At the same time as those climate-exacerbated heat waves increase electrical demand, climate-exacerbated wildfires and droughts are taking renewable power plants offline. Even as Big Creek lies idle, San Diego’s Sunrise PowerLink, one of California’s largest solar-power transmission conduits, has also been shut down by the Valley Fire. Invasive grasses and shifting weather patterns are leading wildfire into even California’s deserts, potentially threatening the region’s vast solar farms. And the massive smoke plumes that carpeted much of California—in themselves representing immense emissions of carbon dioxide—have also reduced the amount of sunlight reaching solar panels across the state.
Without a doubt, climate change threatens the reliability of fossil-fueled power stations as well. Despite ill-informed claims to the contrary, during the recent power shortages renewable power resources proved themselves at least as reliable as coal and natural gas. Nevertheless, California’s diverse portfolio of renewable energy technologies are especially threatened by climate-fueled wildfires and droughts precisely because they are intertwined with the landscape, drawing on pockets of reliable wind, stretches of plunging river, and expanses of uninterrupted sunshine.
Over the past few years, millions of Americans have begun to directly experience climate change in visceral, obvious, and often terrifying ways. The West Coast’s horrific and inescapable fire season may just provoke broader climate action. But as America belatedly awakens to the comprehensive threat posed by climate change, that threat is itself expanding. We are facing a vicious double bind, as climate change creates disasters which themselves undermine climate progress.
Grid operators and government regulators have yet to fully acknowledge this reality. August’s power shortage stemmed originally from the state Public Utilities Commission’s years-long reluctance to order enough new renewable resources to replace closing fossil fuel plants. When August’s climate-exacerbated heat waves prompted rolling blackouts, California regulators responded by extending the lifetimes of the state’s largest fossil-fuel-burning power plants. Four massive coastal natural gas plants, which had been slated to retire in response to strict state environmental regulations, have now been resurrected to help buttress California’s electrical grid against its increasingly inhospitable climate. While those emergency decisions solved the immediate problem of insufficient power capacity, they also guaranteed that future heat waves will be even hotter.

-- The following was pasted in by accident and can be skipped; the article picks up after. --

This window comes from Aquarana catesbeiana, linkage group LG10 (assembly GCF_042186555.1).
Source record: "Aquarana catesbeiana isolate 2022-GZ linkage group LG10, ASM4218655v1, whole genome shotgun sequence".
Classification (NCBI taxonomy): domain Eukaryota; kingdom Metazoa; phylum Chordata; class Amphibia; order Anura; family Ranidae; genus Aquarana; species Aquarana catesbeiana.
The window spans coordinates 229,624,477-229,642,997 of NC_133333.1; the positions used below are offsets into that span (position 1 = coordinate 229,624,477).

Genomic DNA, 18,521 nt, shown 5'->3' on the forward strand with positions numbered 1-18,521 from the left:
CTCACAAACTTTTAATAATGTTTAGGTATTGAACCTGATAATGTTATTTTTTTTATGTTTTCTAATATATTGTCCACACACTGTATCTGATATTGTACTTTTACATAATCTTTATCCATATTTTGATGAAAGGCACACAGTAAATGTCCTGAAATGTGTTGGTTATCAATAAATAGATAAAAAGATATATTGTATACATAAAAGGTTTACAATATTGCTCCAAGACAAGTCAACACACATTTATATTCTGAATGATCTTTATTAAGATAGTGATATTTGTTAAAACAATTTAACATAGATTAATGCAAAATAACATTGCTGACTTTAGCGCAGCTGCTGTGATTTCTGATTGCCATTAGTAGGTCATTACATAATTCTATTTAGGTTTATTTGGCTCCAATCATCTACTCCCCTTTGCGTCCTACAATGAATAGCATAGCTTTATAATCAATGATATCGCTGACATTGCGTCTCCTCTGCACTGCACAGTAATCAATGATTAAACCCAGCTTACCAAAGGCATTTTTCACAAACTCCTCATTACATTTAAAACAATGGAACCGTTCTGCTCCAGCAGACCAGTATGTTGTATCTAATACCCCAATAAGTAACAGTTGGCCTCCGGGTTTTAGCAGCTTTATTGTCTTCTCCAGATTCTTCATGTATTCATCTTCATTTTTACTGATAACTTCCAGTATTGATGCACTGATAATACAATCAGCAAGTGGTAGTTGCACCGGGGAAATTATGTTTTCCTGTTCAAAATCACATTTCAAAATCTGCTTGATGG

Instead of such shortsighted measures, California needs to double down on climate solutions that will help our power system survive the coming decades’ intensifying disasters. Demand-response programs, which have gotten lots of buzz but little action in California, can shift major electrical loads to better accommodate future heat waves, while distributed renewables like rooftop solar and widespread electricity storage systems can make both urban and rural areas less vulnerable to transmission-line failures. Climate-resilient design, which can be as straightforward—if expensive—as burying transmission lines, can make vital pieces of infrastructure both less vulnerable and less dangerous within changing landscapes. Beyond such technological fixes, returning wild lands across the state to the traditional prescribed burning practices of their indigenous residents also has the potential to ease wildfires’ severity. Southern California Edison, for its part, prevented even worse devastation at Big Creek by conducting regular prescribed burns in a tentative but encouraging partnership with the North Fork Mono Tribe, on whose lands Big Creek sits.
In the midst of breathtaking destruction, the Big Creek disaster demonstrates how solving climate change gets harder as the climate warms. Adaptation remains possible, and offers vast rewards, but achieving those solutions will only become more challenging the longer we wait. The best solutions are expensive, and neither private utilities nor state agencies are matching their spending to their ambitions. But the costs of inaction are far, far higher. Every American is witnessing how climate change itself threatens climate progress. The only sane solution is to recommit to rapid, sweeping climate action.